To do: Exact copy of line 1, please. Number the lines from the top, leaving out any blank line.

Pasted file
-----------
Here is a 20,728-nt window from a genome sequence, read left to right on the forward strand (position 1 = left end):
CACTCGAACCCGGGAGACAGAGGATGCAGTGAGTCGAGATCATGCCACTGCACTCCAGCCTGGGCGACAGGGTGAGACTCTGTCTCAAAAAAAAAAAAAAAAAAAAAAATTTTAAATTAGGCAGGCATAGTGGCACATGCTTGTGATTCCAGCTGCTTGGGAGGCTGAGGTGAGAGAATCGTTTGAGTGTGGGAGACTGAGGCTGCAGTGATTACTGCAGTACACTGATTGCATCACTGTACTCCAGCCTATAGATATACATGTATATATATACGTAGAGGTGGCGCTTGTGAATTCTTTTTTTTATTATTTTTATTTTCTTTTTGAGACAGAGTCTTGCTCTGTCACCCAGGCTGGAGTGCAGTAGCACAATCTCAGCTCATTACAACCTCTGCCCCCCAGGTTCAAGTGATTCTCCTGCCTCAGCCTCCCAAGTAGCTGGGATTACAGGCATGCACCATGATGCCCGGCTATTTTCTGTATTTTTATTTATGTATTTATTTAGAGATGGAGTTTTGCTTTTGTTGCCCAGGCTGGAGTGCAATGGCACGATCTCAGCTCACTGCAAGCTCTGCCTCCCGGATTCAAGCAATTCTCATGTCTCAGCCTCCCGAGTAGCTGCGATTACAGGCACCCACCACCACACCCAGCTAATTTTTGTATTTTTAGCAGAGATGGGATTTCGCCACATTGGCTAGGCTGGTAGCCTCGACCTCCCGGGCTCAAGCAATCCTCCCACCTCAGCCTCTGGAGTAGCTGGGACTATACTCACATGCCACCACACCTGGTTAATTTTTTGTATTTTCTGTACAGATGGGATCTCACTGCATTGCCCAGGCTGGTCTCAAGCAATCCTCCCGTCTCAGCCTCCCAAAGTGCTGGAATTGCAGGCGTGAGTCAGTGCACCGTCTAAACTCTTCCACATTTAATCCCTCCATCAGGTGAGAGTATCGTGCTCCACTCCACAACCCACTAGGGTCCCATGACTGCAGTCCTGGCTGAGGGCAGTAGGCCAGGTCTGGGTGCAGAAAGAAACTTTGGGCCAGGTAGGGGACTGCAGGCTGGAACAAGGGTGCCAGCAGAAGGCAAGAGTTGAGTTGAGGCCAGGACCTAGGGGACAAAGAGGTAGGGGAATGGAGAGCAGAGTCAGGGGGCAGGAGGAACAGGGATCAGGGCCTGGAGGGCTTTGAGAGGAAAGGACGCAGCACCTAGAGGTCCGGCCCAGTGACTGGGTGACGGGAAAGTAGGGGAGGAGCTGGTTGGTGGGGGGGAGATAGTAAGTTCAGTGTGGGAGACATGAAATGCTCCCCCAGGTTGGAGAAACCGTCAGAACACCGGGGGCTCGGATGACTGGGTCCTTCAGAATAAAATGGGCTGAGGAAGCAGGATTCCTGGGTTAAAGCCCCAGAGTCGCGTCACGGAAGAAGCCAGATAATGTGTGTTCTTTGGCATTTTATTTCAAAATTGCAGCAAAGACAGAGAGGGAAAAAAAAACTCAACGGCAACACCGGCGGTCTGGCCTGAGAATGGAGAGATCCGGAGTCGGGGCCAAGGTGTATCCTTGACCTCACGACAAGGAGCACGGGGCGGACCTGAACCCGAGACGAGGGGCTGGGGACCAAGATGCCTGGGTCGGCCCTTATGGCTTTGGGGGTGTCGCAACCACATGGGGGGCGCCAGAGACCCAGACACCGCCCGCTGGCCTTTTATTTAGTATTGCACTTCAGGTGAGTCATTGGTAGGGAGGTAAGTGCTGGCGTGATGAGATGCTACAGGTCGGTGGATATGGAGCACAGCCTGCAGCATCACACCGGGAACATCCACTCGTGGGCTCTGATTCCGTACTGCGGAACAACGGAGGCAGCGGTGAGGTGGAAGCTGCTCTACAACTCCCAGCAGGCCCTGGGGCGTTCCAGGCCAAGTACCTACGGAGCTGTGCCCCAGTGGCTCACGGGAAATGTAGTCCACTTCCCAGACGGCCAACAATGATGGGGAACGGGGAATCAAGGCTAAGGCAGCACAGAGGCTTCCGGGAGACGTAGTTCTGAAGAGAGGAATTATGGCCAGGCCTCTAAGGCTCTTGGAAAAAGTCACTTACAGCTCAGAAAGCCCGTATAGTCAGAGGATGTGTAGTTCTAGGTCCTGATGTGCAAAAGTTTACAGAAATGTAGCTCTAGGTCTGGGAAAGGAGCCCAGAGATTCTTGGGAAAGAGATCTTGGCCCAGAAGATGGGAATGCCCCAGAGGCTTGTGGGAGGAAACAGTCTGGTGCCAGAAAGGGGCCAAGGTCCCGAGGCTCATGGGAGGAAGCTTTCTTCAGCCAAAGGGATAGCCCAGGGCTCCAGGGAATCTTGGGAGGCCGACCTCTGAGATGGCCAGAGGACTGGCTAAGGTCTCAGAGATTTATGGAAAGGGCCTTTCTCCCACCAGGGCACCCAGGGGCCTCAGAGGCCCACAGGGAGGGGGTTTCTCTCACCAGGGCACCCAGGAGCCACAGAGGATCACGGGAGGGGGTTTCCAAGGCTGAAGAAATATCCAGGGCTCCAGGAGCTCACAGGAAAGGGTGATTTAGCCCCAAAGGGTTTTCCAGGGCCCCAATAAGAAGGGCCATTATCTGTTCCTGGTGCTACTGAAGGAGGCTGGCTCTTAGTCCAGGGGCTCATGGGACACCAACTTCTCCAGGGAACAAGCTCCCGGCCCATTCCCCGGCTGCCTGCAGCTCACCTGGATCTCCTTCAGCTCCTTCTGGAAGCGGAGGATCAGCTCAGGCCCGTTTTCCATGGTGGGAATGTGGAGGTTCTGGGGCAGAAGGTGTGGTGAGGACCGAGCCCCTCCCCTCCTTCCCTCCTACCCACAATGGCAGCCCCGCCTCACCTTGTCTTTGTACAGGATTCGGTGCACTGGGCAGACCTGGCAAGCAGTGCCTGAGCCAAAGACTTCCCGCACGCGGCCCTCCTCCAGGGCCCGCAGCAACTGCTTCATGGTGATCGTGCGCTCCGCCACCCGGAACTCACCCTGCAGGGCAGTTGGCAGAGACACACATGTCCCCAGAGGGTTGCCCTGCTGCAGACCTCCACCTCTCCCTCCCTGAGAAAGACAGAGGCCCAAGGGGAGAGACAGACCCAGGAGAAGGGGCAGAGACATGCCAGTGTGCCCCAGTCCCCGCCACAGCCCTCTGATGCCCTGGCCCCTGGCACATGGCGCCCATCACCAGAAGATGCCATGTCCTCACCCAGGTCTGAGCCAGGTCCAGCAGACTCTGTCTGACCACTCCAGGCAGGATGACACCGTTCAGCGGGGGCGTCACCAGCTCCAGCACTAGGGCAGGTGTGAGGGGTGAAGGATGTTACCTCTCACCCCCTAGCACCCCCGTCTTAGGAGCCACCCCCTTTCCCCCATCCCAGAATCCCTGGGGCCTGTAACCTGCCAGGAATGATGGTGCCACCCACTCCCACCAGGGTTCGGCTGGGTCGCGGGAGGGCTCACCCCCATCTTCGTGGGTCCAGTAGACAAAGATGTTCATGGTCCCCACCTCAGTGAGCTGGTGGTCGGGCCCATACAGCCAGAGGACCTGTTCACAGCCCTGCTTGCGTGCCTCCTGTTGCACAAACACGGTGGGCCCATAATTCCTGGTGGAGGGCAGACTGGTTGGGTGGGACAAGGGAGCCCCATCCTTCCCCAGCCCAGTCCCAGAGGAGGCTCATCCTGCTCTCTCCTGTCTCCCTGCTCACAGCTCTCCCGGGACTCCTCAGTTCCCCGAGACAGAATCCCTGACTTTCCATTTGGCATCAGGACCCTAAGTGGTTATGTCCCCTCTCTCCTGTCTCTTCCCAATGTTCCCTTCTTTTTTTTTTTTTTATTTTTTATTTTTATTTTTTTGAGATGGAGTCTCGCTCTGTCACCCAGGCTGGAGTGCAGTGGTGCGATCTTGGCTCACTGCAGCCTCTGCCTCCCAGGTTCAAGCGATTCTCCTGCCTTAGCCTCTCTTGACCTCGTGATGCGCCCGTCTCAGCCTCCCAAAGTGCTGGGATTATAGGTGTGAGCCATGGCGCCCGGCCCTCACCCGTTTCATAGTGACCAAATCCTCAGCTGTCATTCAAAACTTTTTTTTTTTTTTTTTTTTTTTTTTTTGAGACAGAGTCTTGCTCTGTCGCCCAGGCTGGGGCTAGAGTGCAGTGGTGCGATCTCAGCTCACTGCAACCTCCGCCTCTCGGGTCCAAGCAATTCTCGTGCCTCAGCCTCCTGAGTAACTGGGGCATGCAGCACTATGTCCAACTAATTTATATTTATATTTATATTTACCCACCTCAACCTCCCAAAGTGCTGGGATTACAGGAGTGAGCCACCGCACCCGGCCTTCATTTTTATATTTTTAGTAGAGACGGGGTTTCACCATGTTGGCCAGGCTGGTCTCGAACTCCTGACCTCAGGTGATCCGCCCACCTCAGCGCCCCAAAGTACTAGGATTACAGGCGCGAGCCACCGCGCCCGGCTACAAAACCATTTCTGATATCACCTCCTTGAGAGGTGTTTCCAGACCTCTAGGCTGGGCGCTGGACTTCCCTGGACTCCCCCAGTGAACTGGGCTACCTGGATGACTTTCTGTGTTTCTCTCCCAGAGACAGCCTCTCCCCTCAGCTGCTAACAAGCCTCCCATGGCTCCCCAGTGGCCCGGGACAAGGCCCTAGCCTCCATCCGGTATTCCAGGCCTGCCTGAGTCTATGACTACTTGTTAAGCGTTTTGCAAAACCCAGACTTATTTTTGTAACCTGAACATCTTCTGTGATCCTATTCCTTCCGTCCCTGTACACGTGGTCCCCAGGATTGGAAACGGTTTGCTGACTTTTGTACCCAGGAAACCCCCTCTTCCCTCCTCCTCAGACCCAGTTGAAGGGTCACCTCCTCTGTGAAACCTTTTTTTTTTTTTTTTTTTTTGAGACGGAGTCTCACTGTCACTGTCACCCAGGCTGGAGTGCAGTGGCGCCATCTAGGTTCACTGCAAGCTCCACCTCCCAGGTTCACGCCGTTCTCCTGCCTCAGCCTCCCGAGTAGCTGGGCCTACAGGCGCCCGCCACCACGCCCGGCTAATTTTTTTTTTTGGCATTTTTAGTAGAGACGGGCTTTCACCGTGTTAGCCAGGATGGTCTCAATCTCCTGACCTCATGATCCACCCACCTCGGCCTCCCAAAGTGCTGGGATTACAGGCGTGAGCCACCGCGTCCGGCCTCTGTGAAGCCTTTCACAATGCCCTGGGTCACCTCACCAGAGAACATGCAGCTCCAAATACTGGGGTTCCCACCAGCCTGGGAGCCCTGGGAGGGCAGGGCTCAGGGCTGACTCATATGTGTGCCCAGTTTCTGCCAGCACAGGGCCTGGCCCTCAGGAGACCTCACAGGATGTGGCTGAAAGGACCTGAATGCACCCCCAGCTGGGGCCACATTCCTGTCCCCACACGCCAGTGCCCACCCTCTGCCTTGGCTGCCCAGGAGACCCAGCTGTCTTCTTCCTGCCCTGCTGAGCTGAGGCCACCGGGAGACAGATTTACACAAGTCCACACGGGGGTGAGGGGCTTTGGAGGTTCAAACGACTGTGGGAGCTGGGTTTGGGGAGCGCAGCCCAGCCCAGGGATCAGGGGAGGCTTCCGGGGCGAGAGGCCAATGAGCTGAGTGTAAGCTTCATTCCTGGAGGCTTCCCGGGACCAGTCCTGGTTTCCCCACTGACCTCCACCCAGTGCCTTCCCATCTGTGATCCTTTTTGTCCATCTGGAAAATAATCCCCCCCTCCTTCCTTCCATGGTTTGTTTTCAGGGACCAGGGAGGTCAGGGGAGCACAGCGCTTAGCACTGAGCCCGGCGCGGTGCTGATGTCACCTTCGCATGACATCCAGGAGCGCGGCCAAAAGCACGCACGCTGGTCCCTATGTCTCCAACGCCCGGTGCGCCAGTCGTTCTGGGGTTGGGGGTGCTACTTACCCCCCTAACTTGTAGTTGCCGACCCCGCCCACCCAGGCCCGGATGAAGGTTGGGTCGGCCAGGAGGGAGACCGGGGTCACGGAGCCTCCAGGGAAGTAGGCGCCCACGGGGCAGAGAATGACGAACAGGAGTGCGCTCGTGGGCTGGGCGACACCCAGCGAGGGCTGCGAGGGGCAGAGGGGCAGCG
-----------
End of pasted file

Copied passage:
Here is a 20,728-nt window from a genome sequence, read left to right on the forward strand (position 1 = left end):